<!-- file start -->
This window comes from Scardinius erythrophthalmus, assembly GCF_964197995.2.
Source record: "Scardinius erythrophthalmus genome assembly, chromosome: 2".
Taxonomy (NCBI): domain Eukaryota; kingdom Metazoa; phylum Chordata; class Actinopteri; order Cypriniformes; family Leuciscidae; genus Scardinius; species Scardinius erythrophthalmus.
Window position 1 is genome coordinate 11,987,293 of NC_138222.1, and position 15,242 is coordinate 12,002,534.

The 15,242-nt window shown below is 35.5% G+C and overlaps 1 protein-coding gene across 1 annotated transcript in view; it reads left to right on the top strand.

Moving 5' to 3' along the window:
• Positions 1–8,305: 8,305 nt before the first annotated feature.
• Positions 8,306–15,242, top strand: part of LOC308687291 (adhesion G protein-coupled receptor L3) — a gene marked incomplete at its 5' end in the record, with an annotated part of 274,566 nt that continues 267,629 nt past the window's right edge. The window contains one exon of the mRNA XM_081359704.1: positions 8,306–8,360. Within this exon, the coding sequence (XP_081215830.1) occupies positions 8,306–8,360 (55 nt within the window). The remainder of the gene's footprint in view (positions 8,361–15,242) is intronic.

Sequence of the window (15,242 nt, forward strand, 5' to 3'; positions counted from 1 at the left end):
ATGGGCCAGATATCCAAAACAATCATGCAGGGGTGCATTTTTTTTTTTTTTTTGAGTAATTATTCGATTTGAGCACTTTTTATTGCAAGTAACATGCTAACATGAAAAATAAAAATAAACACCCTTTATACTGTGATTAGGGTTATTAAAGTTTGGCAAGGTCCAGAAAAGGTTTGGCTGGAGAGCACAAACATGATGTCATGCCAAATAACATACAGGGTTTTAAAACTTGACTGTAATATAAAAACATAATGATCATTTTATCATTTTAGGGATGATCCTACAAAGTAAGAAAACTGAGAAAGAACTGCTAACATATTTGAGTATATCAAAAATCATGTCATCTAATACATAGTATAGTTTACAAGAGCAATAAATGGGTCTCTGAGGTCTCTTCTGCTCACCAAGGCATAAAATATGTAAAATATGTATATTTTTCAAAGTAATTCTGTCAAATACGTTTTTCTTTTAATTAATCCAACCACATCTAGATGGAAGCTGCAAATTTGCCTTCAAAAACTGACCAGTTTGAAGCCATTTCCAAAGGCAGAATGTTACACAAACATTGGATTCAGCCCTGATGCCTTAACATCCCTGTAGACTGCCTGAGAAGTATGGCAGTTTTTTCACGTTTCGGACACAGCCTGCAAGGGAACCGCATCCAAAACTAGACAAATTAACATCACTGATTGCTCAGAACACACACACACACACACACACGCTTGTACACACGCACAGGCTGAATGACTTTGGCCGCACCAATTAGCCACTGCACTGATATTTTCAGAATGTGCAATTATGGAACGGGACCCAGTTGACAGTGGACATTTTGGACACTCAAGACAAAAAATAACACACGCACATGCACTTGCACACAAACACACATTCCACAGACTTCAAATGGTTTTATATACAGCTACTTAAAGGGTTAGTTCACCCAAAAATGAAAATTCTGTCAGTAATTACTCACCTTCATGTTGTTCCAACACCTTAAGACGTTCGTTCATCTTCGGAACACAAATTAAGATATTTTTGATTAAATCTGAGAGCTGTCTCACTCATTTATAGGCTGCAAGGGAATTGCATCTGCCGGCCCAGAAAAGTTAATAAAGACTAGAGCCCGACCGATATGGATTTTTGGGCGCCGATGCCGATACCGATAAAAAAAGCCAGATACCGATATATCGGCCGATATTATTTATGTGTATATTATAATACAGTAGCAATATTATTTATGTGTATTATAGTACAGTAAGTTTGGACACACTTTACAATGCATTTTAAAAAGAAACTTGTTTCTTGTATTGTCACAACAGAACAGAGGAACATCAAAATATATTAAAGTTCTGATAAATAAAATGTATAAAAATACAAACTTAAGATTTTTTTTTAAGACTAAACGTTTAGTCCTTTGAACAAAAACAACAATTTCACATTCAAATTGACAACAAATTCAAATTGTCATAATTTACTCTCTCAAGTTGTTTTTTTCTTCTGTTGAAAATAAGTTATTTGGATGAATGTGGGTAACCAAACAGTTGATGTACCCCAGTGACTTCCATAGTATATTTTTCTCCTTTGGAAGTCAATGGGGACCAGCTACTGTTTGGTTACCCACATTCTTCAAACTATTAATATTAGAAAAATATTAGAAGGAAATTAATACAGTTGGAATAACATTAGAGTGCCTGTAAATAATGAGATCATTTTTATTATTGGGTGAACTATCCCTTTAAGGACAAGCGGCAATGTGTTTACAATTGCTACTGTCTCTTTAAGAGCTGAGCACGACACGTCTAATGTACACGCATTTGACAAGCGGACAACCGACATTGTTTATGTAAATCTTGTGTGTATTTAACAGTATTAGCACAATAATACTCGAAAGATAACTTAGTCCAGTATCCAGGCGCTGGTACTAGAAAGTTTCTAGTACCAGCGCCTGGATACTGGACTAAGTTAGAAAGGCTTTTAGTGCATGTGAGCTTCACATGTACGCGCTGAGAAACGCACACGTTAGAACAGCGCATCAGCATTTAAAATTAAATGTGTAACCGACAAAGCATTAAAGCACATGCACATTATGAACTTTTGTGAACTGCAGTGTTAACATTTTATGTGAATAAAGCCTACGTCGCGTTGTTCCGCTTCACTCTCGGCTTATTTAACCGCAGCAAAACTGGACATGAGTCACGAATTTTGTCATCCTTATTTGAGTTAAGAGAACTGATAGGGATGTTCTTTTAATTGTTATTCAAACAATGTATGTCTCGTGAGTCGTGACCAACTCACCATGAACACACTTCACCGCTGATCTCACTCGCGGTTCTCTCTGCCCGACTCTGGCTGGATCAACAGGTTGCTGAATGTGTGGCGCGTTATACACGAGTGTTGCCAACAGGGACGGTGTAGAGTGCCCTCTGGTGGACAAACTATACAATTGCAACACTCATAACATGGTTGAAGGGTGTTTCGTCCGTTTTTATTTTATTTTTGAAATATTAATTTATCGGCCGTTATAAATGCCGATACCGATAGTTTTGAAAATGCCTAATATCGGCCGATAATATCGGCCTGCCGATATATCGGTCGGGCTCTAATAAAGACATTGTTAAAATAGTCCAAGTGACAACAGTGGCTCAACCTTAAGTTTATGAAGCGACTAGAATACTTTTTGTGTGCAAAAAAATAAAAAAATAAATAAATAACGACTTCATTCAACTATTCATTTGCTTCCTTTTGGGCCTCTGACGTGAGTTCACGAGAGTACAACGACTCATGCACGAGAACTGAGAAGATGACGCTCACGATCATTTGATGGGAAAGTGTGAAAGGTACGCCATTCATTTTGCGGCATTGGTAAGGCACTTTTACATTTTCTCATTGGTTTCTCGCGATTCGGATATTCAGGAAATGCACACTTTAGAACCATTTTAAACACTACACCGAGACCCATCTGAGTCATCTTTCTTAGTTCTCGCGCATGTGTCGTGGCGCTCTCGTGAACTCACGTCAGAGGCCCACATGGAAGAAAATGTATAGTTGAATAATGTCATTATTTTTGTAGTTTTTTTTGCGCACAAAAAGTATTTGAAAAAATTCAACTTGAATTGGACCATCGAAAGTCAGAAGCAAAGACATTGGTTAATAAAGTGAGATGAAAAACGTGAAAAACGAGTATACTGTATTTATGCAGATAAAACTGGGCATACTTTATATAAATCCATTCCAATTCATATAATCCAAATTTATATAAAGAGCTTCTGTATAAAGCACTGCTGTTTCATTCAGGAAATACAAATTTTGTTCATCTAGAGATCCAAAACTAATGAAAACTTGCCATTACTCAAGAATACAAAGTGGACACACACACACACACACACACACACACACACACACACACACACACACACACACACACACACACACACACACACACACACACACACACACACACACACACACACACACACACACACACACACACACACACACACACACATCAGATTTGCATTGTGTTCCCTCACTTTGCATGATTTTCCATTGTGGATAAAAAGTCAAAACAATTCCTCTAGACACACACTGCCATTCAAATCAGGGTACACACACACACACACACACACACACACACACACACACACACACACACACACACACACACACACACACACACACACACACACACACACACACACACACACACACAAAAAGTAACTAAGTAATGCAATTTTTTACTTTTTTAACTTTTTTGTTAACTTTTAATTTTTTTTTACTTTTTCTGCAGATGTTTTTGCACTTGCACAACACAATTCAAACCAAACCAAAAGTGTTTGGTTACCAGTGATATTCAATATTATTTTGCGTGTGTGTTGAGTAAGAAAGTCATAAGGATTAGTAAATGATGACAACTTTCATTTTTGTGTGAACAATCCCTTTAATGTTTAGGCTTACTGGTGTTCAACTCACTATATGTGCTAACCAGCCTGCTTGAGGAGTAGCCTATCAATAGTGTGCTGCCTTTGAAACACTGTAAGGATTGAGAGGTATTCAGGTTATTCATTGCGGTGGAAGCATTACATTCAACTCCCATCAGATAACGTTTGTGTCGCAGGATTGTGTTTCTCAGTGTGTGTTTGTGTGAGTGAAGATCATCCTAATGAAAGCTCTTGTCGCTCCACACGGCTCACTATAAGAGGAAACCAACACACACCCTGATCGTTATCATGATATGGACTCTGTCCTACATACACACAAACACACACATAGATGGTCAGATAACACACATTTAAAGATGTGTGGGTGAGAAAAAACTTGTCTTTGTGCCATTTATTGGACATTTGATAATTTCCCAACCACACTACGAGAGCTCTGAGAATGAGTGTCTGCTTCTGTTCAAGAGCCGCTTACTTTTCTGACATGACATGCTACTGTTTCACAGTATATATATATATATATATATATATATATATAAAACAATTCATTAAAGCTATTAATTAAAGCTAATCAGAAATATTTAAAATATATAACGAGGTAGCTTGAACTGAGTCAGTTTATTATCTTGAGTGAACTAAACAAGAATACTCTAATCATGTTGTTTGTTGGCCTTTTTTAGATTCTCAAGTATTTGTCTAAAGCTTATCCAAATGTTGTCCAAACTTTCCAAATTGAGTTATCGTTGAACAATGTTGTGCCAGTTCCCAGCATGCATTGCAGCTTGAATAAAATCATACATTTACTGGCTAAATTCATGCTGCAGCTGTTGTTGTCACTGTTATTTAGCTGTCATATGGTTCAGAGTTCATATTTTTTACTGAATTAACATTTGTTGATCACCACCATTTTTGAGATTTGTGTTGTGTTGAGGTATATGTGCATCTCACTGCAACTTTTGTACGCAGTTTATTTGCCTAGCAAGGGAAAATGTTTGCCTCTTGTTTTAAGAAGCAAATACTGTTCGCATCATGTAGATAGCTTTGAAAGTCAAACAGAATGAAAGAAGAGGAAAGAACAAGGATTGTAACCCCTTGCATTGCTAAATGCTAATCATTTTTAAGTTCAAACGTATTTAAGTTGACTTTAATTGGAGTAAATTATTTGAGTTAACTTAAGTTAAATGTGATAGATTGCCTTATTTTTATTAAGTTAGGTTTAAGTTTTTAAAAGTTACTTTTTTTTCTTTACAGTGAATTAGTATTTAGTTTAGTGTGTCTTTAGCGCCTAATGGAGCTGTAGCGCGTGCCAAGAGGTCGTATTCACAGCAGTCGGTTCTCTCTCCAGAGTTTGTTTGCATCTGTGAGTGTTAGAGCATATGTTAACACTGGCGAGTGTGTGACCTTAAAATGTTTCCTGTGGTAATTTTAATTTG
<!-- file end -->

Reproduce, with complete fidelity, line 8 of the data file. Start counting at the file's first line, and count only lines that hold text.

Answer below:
• Positions 8,306–15,242, top strand: part of LOC308687291 (adhesion G protein-coupled receptor L3) — a gene marked incomplete at its 5' end in the record, with an annotated part of 274,566 nt that continues 267,629 nt past the window's right edge. The window contains one exon of the mRNA XM_081359704.1: positions 8,306–8,360. Within this exon, the coding sequence (XP_081215830.1) occupies positions 8,306–8,360 (55 nt within the window). The remainder of the gene's footprint in view (positions 8,361–15,242) is intronic.